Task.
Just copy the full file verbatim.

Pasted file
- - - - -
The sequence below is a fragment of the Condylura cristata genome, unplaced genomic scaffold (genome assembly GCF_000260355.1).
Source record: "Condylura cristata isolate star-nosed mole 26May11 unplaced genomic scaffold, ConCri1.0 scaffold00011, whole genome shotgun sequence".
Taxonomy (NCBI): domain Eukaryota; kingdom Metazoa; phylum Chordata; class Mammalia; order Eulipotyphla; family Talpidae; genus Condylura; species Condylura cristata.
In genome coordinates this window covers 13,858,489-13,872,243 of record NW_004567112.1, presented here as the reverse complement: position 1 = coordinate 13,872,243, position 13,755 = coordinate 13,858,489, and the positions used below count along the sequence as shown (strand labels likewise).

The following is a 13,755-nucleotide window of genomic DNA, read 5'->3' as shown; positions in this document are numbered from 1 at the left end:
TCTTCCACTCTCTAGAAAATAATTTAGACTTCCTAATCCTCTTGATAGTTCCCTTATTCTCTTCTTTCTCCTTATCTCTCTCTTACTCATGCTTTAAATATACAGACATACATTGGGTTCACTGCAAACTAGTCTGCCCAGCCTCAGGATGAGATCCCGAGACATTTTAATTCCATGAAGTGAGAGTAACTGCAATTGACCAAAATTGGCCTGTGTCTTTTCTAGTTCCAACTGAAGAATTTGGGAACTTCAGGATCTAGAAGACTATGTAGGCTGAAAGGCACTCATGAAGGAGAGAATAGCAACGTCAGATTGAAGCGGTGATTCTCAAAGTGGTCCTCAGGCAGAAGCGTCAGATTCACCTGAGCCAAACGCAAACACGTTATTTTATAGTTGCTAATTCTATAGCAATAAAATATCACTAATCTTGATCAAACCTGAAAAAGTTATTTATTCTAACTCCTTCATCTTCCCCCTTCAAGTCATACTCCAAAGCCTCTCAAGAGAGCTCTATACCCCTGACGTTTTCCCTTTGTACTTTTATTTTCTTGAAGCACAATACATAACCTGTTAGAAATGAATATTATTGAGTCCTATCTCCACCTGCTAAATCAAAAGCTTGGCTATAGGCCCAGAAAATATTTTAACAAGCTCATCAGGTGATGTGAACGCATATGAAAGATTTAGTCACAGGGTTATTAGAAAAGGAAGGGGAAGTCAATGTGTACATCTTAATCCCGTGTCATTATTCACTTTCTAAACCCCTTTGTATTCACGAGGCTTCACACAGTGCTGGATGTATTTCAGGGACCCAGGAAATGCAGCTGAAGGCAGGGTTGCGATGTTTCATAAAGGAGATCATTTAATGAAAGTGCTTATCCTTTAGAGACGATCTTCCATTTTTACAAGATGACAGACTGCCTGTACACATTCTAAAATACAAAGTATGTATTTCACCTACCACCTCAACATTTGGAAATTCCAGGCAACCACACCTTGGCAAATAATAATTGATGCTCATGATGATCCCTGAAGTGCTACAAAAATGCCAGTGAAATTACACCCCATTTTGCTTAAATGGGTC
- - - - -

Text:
The sequence below is a fragment of the Condylura cristata genome, unplaced genomic scaffold (genome assembly GCF_000260355.1).
Source record: "Condylura cristata isolate star-nosed mole 26May11 unplaced genomic scaffold, ConCri1.0 scaffold00011, whole genome shotgun sequence".
Taxonomy (NCBI): domain Eukaryota; kingdom Metazoa; phylum Chordata; class Mammalia; order Eulipotyphla; family Talpidae; genus Condylura; species Condylura cristata.
In genome coordinates this window covers 13,858,489-13,872,243 of record NW_004567112.1, presented here as the reverse complement: position 1 = coordinate 13,872,243, position 13,755 = coordinate 13,858,489, and the positions used below count along the sequence as shown (strand labels likewise).

The following is a 13,755-nucleotide window of genomic DNA, read 5'->3' as shown; positions in this document are numbered from 1 at the left end:
TCTTCCACTCTCTAGAAAATAATTTAGACTTCCTAATCCTCTTGATAGTTCCCTTATTCTCTTCTTTCTCCTTATCTCTCTCTTACTCATGCTTTAAATATACAGACATACATTGGGTTCACTGCAAACTAGTCTGCCCAGCCTCAGGATGAGATCCCGAGACATTTTAATTCCATGAAGTGAGAGTAACTGCAATTGACCAAAATTGGCCTGTGTCTTTTCTAGTTCCAACTGAAGAATTTGGGAACTTCAGGATCTAGAAGACTATGTAGGCTGAAAGGCACTCATGAAGGAGAGAATAGCAACGTCAGATTGAAGCGGTGATTCTCAAAGTGGTCCTCAGGCAGAAGCGTCAGATTCACCTGAGCCAAACGCAAACACGTTATTTTATAGTTGCTAATTCTATAGCAATAAAATATCACTAATCTTGATCAAACCTGAAAAAGTTATTTATTCTAACTCCTTCATCTTCCCCCTTCAAGTCATACTCCAAAGCCTCTCAAGAGAGCTCTATACCCCTGACGTTTTCCCTTTGTACTTTTATTTTCTTGAAGCACAATACATAACCTGTTAGAAATGAATATTATTGAGTCCTATCTCCACCTGCTAAATCAAAAGCTTGGCTATAGGCCCAGAAAATATTTTAACAAGCTCATCAGGTGATGTGAACGCATATGAAAGATTTAGTCACAGGGTTATTAGAAAAGGAAGGGGAAGTCAATGTGTACATCTTAATCCCGTGTCATTATTCACTTTCTAAACCCCTTTGTATTCACGAGGCTTCACACAGTGCTGGATGTATTTCAGGGACCCAGGAAATGCAGCTGAAGGCAGGGTTGCGATGTTTCATAAAGGAGATCATTTAATGAAAGTGCTTATCCTTTAGAGACGATCTTCCATTTTTACAAGATGACAGACTGCCTGTACACATTCTAAAATACAAAGTATGTATTTCACCTACCACCTCAACATTTGGAAATTCCAGGCAACCACACCTTGGCAAATAATAATTGATGCTCATGATGATCCCTGAAGTGCTACAAAAATGCCAGTGAAATTACACCCCATTTTGCTTAAATGGGTC